You have had a will on file since your sixtieth birthday. You’re the picture of health, but you want to make sure your children and grandchildren will be provided for if something happens to you suddenly. But what if that “something” that happens leaves you in a coma? Will your children know what kinds of treatment you would want—or whether you would want treatment at all?
Advance planning—with the assistance of an experienced estate planning lawyer—can resolve these mysteries before they ever arise.
What Is a Living Will, and When Should I Make One?
There are two documents that form the foundation of a living will. The first is an advance health care directive, where a person of sound mind chooses the type of care he does (and does not want) if he is ever incapacitated and not able to make medical decisions on his own. This document should be on file in your hospital medical record, but you can also request a copy for your own files.
Advance Directives Protect a Patient By:
- Allowing him to choose whether or not he would like life-sustaining treatment in the event of incapacitation
- Serving as enforceable document to give the patient’s wishes precedence over a doctor’s opinion
- Allowing those with terminal illnesses to die with dignity
- Giving the patient the option of a Do Not Resuscitate (DNR) order, preventing care providers from taking life-saving measures if the patient stops breathing
- Providing a basis for a healthcare proxy to make end-of-life care decisions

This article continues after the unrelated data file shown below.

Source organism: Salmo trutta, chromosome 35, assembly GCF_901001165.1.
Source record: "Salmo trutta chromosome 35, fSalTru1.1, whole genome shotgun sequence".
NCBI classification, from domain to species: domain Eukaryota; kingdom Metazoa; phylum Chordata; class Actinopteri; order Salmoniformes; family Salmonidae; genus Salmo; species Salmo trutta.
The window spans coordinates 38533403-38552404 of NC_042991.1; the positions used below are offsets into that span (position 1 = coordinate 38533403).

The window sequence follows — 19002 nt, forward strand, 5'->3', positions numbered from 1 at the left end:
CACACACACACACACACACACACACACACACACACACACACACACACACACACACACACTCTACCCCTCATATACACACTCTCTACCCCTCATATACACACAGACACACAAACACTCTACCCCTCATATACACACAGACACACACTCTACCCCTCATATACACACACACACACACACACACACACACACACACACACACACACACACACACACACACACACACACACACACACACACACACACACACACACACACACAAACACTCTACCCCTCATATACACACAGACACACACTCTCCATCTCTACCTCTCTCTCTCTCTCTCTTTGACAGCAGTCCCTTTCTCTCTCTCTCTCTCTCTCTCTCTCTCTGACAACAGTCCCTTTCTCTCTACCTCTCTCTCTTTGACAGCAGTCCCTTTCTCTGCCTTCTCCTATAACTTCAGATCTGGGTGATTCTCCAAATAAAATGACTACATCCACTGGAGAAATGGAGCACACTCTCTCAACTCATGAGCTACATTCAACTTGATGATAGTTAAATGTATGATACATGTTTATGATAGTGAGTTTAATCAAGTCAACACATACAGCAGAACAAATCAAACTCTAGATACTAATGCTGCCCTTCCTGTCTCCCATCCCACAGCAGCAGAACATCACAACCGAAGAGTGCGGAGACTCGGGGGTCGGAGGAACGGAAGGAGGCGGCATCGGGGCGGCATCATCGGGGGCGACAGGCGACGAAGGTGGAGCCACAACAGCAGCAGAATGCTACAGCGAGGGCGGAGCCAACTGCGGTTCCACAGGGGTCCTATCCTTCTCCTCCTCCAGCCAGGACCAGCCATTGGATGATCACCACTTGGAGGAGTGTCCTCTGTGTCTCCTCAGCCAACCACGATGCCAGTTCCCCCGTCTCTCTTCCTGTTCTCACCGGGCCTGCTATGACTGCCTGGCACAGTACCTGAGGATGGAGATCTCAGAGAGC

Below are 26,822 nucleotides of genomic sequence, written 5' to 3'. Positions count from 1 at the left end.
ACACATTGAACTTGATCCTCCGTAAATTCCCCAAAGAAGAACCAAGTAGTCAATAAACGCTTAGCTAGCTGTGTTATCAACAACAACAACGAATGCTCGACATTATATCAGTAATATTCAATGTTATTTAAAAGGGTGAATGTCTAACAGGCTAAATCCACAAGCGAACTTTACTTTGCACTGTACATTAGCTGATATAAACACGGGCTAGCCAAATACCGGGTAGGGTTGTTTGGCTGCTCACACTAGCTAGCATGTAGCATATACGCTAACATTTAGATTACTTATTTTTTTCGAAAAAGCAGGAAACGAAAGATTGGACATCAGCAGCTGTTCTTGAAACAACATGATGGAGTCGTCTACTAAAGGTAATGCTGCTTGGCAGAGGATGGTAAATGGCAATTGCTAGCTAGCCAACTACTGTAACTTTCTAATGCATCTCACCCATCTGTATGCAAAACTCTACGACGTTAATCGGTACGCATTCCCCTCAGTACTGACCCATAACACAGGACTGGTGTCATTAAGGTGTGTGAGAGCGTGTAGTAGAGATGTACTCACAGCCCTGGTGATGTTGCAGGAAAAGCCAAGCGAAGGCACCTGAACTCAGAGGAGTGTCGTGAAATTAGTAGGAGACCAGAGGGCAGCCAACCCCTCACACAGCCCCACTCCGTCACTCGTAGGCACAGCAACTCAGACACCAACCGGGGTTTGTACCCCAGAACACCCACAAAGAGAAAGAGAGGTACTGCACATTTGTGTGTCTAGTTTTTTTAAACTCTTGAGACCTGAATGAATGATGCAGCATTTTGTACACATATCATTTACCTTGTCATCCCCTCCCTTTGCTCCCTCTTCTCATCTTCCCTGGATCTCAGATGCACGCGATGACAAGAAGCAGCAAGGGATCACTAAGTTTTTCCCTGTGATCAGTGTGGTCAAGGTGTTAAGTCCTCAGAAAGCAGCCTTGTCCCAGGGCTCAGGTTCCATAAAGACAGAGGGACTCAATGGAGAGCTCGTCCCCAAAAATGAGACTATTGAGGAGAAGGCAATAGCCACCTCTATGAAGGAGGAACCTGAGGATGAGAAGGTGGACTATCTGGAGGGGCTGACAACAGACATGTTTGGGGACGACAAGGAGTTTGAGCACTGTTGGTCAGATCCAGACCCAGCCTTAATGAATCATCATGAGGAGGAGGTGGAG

The second document you should have on file is a form identifying who you have entrusted to make health care decisions on your behalf. In Florida, this form is called a designation of health care surrogate, but is also known as a durable power of attorney for health care. This person should be chosen carefully, as he or she will have a great amount of power over your medical care.
A Designation of Health Care Surrgate or Durable Power of Attorney Can Do the Following:
- Remove you from the hospital or care facility
- Change your doctors or nurses
- Order, consent to, or refuse treatments
- Make your organ donation decision
- Decide whether or not to continue life support
- Access your medical records (in most cases, authorization must be given in writing as part of designation)
Make Your Health Care Choices Now (and Avoid Problems Later)
Many people do not like to think about what could happen if they are incapacitated by an accident or illness. Unfortunately, a failure to plan only places the burden on your surviving family members, forcing them to make their best guesses at the treatment you would have wanted. If you are not sure you have a living will in place, call the Law Office of Walter B. Shurden today to have us guide you through the process.